Jumalten Aika includes within its 75 minute playing time two covers which showcase Moonsorrow’s own influences. The classic “Non Serviam” by Greek warriors Rotting Christ is given the Moonsorrow treatment to startling effect. Ville Sorvali sounds brutal singing in English, and the epic grandeur his Finnish comrades do so well translates beautifully to this old-school, pitch-dark gem. “Soulless,” by Swedish Death Metal greats Grave, comes out as savage and brutal as the original, given the Moonsorrow treatment. They pay respect, while making both songs their own.

All in all, Moonsorrow have once again upped their own ante, providing fans with another tomb of adventure-made-song sure to please the hordes and as well as expand their numbers. CrypticRock gives Jumalten Aika 5 out of 5 stars.

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Nicholas Franco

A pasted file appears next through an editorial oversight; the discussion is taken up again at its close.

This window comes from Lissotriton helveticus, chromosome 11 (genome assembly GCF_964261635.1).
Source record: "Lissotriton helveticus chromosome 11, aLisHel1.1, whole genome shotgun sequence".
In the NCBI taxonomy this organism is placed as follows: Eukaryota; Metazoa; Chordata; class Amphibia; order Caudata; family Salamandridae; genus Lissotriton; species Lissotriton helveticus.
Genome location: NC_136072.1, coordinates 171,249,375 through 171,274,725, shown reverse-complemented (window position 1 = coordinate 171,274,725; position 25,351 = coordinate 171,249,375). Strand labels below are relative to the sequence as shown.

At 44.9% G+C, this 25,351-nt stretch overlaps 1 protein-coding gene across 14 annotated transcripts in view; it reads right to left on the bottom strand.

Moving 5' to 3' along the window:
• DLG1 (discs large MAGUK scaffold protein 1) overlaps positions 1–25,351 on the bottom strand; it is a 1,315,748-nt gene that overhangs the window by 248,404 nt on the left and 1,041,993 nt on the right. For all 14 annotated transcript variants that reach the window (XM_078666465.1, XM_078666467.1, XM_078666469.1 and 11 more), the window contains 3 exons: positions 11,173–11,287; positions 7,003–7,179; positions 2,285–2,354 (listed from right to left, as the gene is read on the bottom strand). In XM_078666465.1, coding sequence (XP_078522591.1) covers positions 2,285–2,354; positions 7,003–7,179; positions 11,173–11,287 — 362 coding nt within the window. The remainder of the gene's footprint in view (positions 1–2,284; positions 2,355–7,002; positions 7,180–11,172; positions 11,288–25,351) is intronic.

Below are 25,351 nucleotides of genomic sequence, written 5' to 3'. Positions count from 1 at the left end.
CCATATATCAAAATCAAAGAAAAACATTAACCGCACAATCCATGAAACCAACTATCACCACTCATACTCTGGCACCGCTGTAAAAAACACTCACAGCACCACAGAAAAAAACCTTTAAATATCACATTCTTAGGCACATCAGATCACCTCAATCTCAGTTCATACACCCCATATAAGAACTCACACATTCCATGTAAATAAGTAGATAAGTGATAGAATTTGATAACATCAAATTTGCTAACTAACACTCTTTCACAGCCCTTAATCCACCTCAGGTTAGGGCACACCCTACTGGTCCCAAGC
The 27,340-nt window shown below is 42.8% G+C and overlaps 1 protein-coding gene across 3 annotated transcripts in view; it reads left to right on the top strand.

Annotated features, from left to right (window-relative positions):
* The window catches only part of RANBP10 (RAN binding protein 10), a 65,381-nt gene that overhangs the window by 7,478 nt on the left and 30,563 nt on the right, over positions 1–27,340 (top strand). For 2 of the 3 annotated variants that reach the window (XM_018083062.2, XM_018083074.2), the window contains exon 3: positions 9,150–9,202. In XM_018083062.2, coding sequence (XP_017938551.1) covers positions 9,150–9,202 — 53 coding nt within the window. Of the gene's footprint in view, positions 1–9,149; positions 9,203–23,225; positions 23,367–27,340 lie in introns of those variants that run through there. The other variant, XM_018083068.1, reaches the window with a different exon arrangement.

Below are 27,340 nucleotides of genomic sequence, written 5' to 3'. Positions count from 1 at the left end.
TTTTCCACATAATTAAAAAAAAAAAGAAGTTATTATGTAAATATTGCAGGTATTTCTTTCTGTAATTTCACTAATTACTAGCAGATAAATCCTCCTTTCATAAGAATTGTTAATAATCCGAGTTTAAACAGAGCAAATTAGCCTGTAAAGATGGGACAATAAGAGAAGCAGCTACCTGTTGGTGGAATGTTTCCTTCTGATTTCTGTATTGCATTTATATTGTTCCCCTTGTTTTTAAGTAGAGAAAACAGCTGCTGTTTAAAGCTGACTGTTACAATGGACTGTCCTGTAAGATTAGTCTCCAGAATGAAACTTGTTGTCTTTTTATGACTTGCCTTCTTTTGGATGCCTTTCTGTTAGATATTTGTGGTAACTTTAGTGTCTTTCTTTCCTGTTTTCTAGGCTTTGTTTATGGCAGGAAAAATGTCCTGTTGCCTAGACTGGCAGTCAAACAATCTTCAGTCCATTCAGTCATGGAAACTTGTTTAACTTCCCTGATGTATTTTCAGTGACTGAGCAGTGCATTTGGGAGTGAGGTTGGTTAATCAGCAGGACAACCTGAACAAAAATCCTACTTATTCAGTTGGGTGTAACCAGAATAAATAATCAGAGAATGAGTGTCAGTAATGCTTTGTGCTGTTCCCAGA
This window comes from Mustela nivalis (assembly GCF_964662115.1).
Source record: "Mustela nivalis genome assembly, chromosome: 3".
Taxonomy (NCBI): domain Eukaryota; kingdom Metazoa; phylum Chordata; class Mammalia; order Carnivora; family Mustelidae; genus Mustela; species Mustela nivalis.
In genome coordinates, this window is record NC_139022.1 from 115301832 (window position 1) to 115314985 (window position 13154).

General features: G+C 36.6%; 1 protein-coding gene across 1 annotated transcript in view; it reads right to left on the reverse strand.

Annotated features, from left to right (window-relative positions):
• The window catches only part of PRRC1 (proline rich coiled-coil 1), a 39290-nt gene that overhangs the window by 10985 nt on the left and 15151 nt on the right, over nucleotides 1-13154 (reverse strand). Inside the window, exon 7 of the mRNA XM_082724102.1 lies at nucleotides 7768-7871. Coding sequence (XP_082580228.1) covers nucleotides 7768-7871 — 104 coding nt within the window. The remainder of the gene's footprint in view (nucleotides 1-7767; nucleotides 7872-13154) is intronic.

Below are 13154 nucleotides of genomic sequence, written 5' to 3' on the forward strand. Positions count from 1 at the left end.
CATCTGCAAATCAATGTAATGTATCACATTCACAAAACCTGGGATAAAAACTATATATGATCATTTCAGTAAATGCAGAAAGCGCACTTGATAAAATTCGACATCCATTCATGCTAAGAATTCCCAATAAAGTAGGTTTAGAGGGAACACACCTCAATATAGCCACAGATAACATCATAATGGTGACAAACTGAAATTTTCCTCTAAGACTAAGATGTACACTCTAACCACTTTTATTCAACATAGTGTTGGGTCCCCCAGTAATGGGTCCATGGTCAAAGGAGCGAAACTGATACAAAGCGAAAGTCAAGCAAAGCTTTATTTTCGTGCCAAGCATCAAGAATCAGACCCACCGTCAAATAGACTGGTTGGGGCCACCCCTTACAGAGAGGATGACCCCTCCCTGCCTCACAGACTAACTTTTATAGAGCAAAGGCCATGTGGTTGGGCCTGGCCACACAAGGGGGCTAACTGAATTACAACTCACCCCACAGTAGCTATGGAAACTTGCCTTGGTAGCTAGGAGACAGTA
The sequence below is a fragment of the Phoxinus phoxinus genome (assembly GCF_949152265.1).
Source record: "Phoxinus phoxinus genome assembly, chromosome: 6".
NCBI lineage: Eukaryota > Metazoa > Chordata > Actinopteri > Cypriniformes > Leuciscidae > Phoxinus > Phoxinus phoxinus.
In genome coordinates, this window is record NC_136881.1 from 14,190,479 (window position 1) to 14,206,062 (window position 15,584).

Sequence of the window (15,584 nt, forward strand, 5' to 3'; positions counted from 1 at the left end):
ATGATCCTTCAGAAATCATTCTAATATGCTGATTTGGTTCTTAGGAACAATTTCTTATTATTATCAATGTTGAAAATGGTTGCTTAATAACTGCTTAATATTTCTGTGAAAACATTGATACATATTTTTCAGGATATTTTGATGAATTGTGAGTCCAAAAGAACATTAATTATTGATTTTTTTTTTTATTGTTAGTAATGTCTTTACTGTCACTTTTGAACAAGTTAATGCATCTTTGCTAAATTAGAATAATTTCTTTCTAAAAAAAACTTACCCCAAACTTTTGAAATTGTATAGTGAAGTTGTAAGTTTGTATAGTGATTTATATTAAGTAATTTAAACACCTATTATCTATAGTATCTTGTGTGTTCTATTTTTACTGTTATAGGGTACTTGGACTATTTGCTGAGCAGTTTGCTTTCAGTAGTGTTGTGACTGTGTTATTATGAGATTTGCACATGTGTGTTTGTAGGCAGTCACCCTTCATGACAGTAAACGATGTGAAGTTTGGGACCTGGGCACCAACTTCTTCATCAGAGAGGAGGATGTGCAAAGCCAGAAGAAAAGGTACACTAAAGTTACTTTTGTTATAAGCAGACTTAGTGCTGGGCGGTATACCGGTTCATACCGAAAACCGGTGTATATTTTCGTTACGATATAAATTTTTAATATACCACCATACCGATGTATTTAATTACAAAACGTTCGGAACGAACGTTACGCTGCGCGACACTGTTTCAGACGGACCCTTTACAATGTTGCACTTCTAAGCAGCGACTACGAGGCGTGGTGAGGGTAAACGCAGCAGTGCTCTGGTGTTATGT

Nicholas Franco
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Nick has been writing for CrypticRock.com since October of 2013, covering mainly artists and albums from slightly more obscure corners of the musical realm. From interviews and live event reviews to retrospective analyses and album reviews for new releases, Nick enjoys sharing a fresh perspective from a fan's point of view. He is also counted on as an occasional editor and proofreader. In addition to his work with CrypticRock.com, Nick is a contributing writer at Metalinjection.net and SeaofTranquility.org.